Beach Traffic Good Indicator of Economic Health

Daytona Beach News-Journal: When people think of Daytona Beach tourism, they often think of "the world's most famous beach." As one of the area's big draws, how closely the shoreline resembles a can of sardines during the peak summer months is one indicator of the tourism economy's health.

Although beach tolls have been down slightly the past few months, Volusia County Beach Patrol officials and area businesses say the beach seems as busy, if not more, than in the past few years. The July 4th crowd backed them up.

"We seem to be at 100 percent in a lot of areas," Beach Patrol Capt. Tammy Marris said Monday. Because the beach was full, access was closed for at least an hour at International Speedway Boulevard and at Ponce Inlet, Marris said. "And New Smyrna Beach had to close for about an hour," she said.

Beach toll numbers have ebbed and flowed like the tides this year. After being up triple-digit dollar numbers in February and March over the previous year, beach tolls for Volusia County in April and May showed decreases of $23,033 and $29,373, respectively.

Beach Patrol spokeswoman Capt. Tammy Marris said the beach tolls do show a decrease in car traffic on the beach in April and May, but there are other factors, including people who choose not to drive on the beach. Off-beach parking lots have been busy in recent months, she said.

"The last few months, I think we've been probably close to the same as last year," Marris said. "It just depends on the weather." Marris said the parking lots at Tom Rennick Park in Ormond Beach, Sun Splash Park in Daytona Beach and 27th Avenue in New Smyrna Beach had all been crowded in recent weeks.

"A lot of people say it's because of the economy," she said. "People are saying it might be a cheaper way to go, just drive over to the beach, get on the beach."

Texas resident Amy Lyons was out on the beach by the Ocean Walk on Friday afternoon with her kids, taking advantage of the first sunny day all week. She'd been to Daytona Beach four years ago in the summer, she said, and didn't remember it being quite this crowded.

The beach is her favorite thing about coming to Daytona, she said. "My least favorite would probably be the amount of people here," she said. "It's pretty busy." She said her family tries to come mid-July, but this year it wasn't possible. "I'm sure this weekend is going to be nuts," she said.

Lyons' prediction seems to have panned out, some, but not everywhere. Across from the county-maintained free Rockefeller parking lot in Ormond Beach, two-year resident Bobbie Donaldson who lives in an apartment on A1A said she thought the beach looked quite crowded from her balcony during the Monday holiday. But Diane Tartaglia of Longwood, who had set up a tent at the beach access across from the parking lot didn't think it was all that crowded.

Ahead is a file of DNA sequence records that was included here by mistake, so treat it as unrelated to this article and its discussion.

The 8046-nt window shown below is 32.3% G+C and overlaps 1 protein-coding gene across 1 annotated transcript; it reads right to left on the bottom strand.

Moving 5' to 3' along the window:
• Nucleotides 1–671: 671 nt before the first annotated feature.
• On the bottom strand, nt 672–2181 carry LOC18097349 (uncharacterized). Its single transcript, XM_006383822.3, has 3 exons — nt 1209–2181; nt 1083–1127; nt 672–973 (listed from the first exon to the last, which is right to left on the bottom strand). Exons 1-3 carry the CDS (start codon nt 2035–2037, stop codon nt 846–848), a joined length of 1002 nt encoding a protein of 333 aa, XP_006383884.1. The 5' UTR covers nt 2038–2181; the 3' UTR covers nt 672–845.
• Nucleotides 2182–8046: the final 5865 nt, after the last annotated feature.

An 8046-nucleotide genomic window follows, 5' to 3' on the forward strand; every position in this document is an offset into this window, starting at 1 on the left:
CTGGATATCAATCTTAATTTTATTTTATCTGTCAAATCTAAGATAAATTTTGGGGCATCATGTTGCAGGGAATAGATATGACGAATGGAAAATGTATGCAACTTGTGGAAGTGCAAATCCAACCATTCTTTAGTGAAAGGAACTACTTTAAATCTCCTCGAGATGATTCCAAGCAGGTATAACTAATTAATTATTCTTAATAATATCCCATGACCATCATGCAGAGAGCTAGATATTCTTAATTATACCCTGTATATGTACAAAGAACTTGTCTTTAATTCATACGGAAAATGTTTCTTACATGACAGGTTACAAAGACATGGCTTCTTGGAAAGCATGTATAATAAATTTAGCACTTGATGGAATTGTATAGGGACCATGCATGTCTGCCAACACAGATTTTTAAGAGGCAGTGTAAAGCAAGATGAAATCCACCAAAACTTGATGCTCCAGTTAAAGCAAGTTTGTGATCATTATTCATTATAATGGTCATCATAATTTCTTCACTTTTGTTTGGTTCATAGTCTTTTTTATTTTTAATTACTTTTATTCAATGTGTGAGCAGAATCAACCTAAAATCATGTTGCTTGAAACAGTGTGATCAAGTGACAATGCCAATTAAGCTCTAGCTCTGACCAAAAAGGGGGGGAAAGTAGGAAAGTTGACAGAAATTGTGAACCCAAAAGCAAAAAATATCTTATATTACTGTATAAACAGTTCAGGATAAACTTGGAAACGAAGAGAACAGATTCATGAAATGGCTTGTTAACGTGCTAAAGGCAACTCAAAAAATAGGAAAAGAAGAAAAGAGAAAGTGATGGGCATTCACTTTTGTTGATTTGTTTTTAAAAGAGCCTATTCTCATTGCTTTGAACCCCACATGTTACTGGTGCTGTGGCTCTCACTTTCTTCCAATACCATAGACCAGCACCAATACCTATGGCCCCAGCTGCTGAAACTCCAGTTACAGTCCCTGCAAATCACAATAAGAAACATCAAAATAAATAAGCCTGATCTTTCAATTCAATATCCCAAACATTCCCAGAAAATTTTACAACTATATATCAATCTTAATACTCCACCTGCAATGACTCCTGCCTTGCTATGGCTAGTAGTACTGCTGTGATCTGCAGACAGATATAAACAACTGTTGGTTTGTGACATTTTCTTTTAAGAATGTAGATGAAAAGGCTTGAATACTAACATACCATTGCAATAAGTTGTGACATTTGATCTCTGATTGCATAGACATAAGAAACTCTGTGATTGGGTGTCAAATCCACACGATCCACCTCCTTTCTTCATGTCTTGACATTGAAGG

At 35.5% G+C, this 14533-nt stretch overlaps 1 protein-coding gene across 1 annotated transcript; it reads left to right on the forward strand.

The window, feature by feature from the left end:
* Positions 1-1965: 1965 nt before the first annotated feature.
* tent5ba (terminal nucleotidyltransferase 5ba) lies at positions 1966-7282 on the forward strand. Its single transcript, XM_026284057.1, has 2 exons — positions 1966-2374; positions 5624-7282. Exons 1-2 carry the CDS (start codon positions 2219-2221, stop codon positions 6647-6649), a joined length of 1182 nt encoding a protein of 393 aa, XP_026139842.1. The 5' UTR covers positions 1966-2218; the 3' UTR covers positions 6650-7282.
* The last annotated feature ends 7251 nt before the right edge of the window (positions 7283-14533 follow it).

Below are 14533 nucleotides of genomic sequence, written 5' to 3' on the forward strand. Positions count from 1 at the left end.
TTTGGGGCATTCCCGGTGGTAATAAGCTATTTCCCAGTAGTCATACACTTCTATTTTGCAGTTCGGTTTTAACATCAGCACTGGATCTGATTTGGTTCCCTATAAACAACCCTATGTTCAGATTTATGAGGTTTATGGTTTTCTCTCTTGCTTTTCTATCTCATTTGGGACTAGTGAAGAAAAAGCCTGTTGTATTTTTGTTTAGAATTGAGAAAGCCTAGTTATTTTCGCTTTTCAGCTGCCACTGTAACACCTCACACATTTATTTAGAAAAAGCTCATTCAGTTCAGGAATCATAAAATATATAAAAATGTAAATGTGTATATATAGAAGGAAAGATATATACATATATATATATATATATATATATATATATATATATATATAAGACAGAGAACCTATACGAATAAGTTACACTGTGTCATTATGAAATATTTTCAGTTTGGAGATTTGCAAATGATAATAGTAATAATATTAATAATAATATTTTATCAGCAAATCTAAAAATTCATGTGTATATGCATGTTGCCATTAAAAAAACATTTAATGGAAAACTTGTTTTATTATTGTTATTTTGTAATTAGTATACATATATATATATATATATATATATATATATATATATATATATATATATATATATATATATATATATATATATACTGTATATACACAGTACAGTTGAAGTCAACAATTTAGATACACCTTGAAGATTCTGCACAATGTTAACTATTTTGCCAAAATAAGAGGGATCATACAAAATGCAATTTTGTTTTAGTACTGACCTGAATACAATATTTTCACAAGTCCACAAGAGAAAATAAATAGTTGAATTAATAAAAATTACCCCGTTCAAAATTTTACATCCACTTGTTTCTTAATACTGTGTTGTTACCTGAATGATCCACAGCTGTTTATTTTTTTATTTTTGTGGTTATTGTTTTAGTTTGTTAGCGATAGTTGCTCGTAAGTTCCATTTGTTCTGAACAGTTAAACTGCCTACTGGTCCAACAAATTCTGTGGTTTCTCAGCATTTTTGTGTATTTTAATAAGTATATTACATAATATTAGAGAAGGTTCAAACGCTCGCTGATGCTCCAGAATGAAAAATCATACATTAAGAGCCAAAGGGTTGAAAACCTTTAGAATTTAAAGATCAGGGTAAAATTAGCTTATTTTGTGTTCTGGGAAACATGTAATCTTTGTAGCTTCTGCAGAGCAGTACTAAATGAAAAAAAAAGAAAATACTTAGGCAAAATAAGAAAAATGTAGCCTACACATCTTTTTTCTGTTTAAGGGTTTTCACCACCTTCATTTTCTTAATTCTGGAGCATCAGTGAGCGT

"We own two condos here, and it was less crowded than I thought it would be," Tartaglia said. "We come Memorial and Labor Day, and it seemed more crowded."

At Ocean Walk Shoppes, Director of Marketing Kim Ellis said there's been a 6.3 percent increase in traffic from June of last year, and a 16.1 percent increase from May to June this year. She attributed the busier month to summertime initiatives like free movies at 10 a.m. Tuesday and Wednesday with family-friendly titles and the live concerts and fireworks at the Bandshell on Saturday nights.

Dino Paspalakis, whose family owns a number of businesses on the Boardwalk, including Joyland Amusement Center, Mardi Gras Fun Center and Pizza King, said he's seen an increase in customers, too. "We're definitely busier, but I'm not sure whether I'd attribute it to tourism or to the fact that the Ferris wheel has been a major draw to this area, to the Boardwalk in specific."

Paspalakis also said he thinks the fireworks off of the pier on Saturday nights have been a draw, with a countywide fireworks ban affecting other parts of Volusia County in recent weeks.

However, Rich Larkin, general manager for the Hilton Daytona Beach Oceanfront Resort, said his hotel isn't feeling the beach increases. Occupancy at his hotel has been flat for the past few months compared to last year. However, he said, he has seen large increases in leisure tourists and decreases in convention customers, and that the leisure customers generally spend more time at the beach.

"I can't gauge it so much because I don't have the driving on the beach (at the Hilton)," Larkin said. "When I go to the beach, though, it looks the same to me. There's no indication that it's up or down."


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